Researchers from the United Arab Emirates have compared the performance of compressed air storage and lead-acid batteries in terms of energy stored per cubic meter, costs and payback period. They found that the former has a significantly lower Capex and a payback time of only two years.
Scientists from the University of Sharjah in the United Arab Emirates compared the storage potential of Compressed Air Energy Storage Systems (CAES) and conventional lead-acid batteries in an experimental setup and found that CAES offers a series operational advantages over electrochemical systems. “Our CAES concept is applicable to all places as it just needs reservoirs buried underground,” said research corresponding author Abdul Hai Alami. pvmagazine. “but it would really shine in hot climates.”
In the study “Experimental evaluation ofpressed air energy storage as a potential replacement of electrochemical batteries”, recently published in the Energy Storage Log, the UAE group described the experimental setup as a unit combining a CAES system operating as an AC generator connected to various loads via an electrical panel. Its performance was compared with that of a 12 V, 70 Ah battery supplied by the American company Incoe Corporation, which was connected via a 600 W inverter via an inversion circuit to the same load.
The CAES system consists of an air motor connected to a three-phase permanent magnet generator supplying 380 V and 5 A. The connection was made either directly or through 1:2 or 1:4 throttle reducers to compare the discharge time and output power quality. The system also had a rudimentary heat exchanger – a loop of pipe in a water bath – to control the air temperature, which greatly affects the air density, which improves the efficiency of the system. . The scientists tested two different engine sizes of 5 hp and 9 hp, respectively.
The performance of the two storage technologies was measured in terms of energy stored per cubic meter, costs and payback period. “In order to evaluate the performance of the system, three loads are used, a 6 W fan, a 100 W lamp and a 250 W drill,” the scientists explained. “An off-load condition was also performed to determine the full capacity of the system and compare it to theoretical calculations in terms of voltage and discharge time.”
The researchers also installed electrical cabinets to receive the generator load cables in order to study the suitability of the CAES system for industrial applications. “These include standard outlets for single phase and three phase with two different colors, protect against accidental electric shock, provide protection against ground fault leakage and finally the coated panel provides protection against environmental elements,” they wrote. underline.
The academics explained that the quality of the energy generated by the air motor of the generator, which is in turn activated by the kinetic energy from the storage air cylinders of the CAES system, is ensured by maintaining operation at the rated rotational speed of the generator in order to satisfy the minimum output voltage and operating frequency that will eventually be supplied to end users.
According to their calculations, the theoretical maximum power output of the CAES system, at 12 bar pressure, should be 0.048 kW and its theoretical round trip efficiency was estimated at 86.6%. The system’s experimental maximum power output, however, was 27% lower at 0.035 kW and its experimental round-trip efficiency was about 60%. The battery turned out to provide continuous operation for about 50 minutes, after which the power supplied to the inverter turned out to be insufficient and the loads were immediately de-energized.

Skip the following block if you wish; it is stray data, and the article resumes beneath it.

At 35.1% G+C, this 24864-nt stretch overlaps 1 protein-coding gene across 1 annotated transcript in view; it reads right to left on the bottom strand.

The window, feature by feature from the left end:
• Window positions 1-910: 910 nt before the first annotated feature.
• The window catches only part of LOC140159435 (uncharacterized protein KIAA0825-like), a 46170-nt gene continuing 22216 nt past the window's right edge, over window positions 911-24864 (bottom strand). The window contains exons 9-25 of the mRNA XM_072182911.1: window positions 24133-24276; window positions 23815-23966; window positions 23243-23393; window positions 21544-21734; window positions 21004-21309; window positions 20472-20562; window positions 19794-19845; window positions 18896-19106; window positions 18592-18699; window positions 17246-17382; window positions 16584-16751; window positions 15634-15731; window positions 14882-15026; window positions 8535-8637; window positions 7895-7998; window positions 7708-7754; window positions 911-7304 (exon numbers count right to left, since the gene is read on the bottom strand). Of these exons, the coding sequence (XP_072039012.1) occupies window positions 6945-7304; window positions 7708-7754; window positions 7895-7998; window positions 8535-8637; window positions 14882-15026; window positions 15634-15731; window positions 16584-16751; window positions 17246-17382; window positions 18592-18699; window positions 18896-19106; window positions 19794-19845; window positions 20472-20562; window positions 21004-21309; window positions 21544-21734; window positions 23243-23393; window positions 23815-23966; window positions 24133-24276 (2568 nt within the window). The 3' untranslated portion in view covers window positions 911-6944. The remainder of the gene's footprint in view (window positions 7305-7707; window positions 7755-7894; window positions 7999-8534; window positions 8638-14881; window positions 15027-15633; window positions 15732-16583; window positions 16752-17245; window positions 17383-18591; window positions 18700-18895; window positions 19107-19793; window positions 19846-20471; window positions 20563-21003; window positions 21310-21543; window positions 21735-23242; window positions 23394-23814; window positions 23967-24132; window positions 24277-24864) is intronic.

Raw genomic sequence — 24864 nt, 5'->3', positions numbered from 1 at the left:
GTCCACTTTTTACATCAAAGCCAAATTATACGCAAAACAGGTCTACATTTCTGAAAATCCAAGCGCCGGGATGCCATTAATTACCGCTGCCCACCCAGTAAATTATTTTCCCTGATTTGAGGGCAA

“The main factors to improve round-trip efficiency are larger air storage volumes to ensure constant pressure input to the air motors, better air temperature thermal management, connection of multiple tanks to the system and their operation in series or in tandem and finally having a pneumatic motor/generator as a single unit to overcome mechanical losses,” Alami explained. “Simulating and controlling system operation to allow inlet pressure variation to follow demand is another important factor in improving operation and scaling.”
In their cost comparison, the researchers considered an 840 kWh/3.5 kW CAES configuration and a 1,400 kWh lead-acid battery connected to a 3.5 kW battery inverter. The cost of the second configuration was estimated at $130,307 and that of the CAES system at $23,780.
“As a rough estimate, the break-even point with a battery storage system can be reached in 3-5 years depending on the required charge-discharge cycles of the battery and not including the price of the battery cabinet. , air conditioning and cooling load costs,” they pointed out, noting that while CAES capacity is solely a function of storage tank capacity and the space available for them, the footprint outside system floor is minimal and comparable to a battery enclosure connected to an air conditioning split.“The payback period, in this case, would be around 1-2 years,” they said.
The research team is currently studying how to bring the proposed storage technology closer to commercial production. “The system is inherently compatible with off-grid solar farms, charging the reservoirs with 100 bar high-pressure air compressors with a capacity of around 30 kW,” Alami said. “With tanks available and able to be buried, the main technical issues of the system are clear and manageable for such installations. Additionally, the system can power EV chargers in off-grid locations.”
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